The Wizard of Oz (1939)

Good afternoon all! I hope y’all are doing well and staying healthy.

Recently I finally watched probably the most famous movie from the 30s ever: The Wizard of Oz (1939). Throughout my life, I had seen bits and pieces of the movie, but I never watched it all the way through. If you have been keeping up with my blog lately, you would know that I previously watched Charlie Chaplin’s The Kid (1921). About halfway through watching The Wizard of Oz, I realized that I had made too much of a jump in my movie list. While I was taking notes, I saw that there were way too many technological advances for my liking in the 18 years in which these two films are separated by. I’ll get into more specifics about that below, but just for everyone’s information, I am currently in the process of renting a film from the earlier 1930s that will hopefully make the gap of technological advances somewhat smaller! So, there will definitely be a post about that movie soon!

Anyways, back to this groundbreaking 1939 film. There’s a whole lot going on in this movie that ranges from amazing technological advances to even conspiracy theories. All of the above are definitely interesting to look into, but as you know, I will just be focusing on the composition aspects that I noticed (and there were for sure a lot of them).

In the first few seconds of the movie, I noticed that the camera was actually following the main character, Dorothy (Judy Garland)! In my other posts, I talk about how in early films the camera was primarily a stationary view that acted as the eyes of an onlooking audience member. This camera movement at the beginning of The Wizard of Oz showcases how the use of the camera has developed over the past few decades. On another note, this was my first tip off that I had jumped too far ahead in time because the panning of the camera really caught me off guard!

There’s actually so much going on in this film with the camera. I am assuming that many of you have seen this movie before (if not, go check it out), so you know how grand and detailed all of the sets are. In the scene where Dorothy wakes up in Oz, I noticed that the camera (moreover, us, the audience) got to explore more of the area before Dorothy did. There’s a lot to unpack in this moment right here and I certainly won’t cover all of it so you should go check it out for yourself! I thought that moment was rather interesting because: 1) camera movement still seemed quite new to this time and 2) this moment shows how the use of the camera as a method of storytelling has grown over time. The ability to move the camera around and show the audience things that the main character might not know has now unlocked a whole new world of possibilities simply by expanding the plane of movement. So cool!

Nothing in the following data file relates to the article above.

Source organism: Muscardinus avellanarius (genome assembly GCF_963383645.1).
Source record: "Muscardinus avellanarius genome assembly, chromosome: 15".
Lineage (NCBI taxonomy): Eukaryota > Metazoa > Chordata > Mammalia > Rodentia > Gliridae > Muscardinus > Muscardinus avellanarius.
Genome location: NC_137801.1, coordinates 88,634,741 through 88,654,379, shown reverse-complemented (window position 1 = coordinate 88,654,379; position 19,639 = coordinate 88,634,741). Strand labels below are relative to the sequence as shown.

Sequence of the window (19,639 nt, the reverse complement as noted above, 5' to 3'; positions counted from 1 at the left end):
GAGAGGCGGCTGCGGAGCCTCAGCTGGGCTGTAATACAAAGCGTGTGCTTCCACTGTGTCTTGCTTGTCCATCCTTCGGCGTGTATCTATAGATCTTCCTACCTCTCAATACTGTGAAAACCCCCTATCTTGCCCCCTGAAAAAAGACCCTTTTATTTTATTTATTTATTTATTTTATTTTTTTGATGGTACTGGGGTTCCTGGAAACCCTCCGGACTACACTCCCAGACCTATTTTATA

A shot of the camera panning Oz!

Like I said before, there is so much to unpack about the use of the camera in this film, but this will be my last point, I promise! So, during the tornado, when Dorothy gets hit in the head by a window, she begins to feel very discombobulated and eventually falls unconscious. Now, being hit in the head is not a very good feeling and it obviously hurts a lot, so how do we convey that same feeling to the audience? This feeling was simply reciprocated to the audience by bobbing the camera up and down and making the audience a little dizzy. This may seem like a tiny little decision, but as Sidney Lumet taught me in his book: every little decision counts when making a movie. I can truly say, this seemingly small decision had a big effect on the audience and on the movie as a whole!

Another aspect of this film that caught me off guard was the sound! This was the first film with sound that I encountered on my Legendary Film list! Let me just say, I can now appreciate dialogue in movies more than ever before. Silent films will always have a place in my heart, but films with dialogue tend to be more engaging to me. Along with the point I will address after this, this aspect certainly made me want to watch an earlier 30s movie to smooth the technological gap.

Another amazing decision that caught my eye in this film was the use of color vs. black and white. All of the movies I have watched so far have been in black and white. The Wizard of Oz decided to use black and white for when Dorothy was in Kansas and color when she was in Oz! This definitely added to the dream-like feel of Oz!

The Wizard of Oz is truly a movie that I will never forget watching with my family. Whether it be the amazing lessons in film it taught me or the terrifying flying monkeys (the special effects were amazing, the monkeys are still scary to me), this movie showcased so many important growths that the movie industry was going through at this time.

Thanks for reading everyone!